“There is no central bank in the world that allows a free-float of its currency. That would encourage an attack on the currency by speculators. What you do is try to find the price level and find the rate at which you can live with,” a bank chief executive officer in support of the CBN policy told THISDAY.
The chief executive, who pleaded to remain anonymous, pointed out that freely leaving the naira exchange rate to market forces would have dire consequences on the economy.

This he listed to include a spike in the price of goods and services including energy prices, and worsening unemployment, adding that the naira would also record significant depreciation.

The six-page assessment report from the IMF on Nigeria noted that while liquidity and capital adequacy ratios for the financial industry as a whole remained above prudential levels in the first half of 2016, asset quality had deteriorated, with some banks reporting non-performing loan (NPLs) ratios above 20 per cent (the NPLs for the banking sector was 11.7 per cent as of 2016 Q2).

It stated that a prolonged economic slowdown and additional exchange rate depreciation could further increase the already high NPLs.

“Renewed disruptions to, or inadequate recovery of oil production could further increase fiscal financing needs. With external financing likely to fall short of budget, the domestic financing requirements needed if the budget is to be fully implemented are very large, crowding out private sector credit and investment.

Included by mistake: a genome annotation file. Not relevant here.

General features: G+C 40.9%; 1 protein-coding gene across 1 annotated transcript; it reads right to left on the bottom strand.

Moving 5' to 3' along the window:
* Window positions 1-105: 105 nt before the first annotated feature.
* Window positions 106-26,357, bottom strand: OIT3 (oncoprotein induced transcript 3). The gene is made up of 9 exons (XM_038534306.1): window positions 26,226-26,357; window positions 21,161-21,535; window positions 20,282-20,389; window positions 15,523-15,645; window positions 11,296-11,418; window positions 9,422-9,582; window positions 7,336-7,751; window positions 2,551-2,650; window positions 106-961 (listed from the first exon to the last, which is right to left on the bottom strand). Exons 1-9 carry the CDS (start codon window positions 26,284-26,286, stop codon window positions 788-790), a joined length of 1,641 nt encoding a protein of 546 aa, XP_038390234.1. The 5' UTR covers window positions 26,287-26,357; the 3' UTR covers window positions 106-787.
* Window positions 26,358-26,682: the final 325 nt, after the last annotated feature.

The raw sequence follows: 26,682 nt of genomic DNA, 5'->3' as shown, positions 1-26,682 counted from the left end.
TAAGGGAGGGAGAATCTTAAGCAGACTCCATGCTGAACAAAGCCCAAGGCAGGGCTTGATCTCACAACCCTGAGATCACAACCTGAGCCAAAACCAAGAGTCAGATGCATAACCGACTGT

“An additional financing constraint facing the FG is the likely need for further assistance to state governments that are facing deteriorating finances and the re-emergence of domestic payment arrears,” it added.
The report acknowledged that the Nigerian authorities have introduced some key measures, but stressed that much stronger measures were needed to address the severe imbalances.

The Fund said: “In May this year, the regulated fuel prices were raised by 68 per cent, bringing them in line with the cost of importation. While the 2016 budget assumed no subsidies, it was estimated that the continuation of the previous regime would have cost 0.3 per cent of GDP.

“However, the regulated price system has remained in place, which poses a risk that further increases in the landing cost of fuel or additional depreciation of the exchange rate could result in renewed shortages if the price is not adjusted.”

The IMF said there was urgent need to implement an appropriate and coherent set of policies to rebuild confidence in the near term and foster economic recovery over the medium term.
These included articulating a plan to place fiscal policy on a sustainable footing, ensuring the monetary policy stance is kept sufficiently tight, and pressing ahead with structural reforms to improve competitiveness and facilitate economic diversification, it said.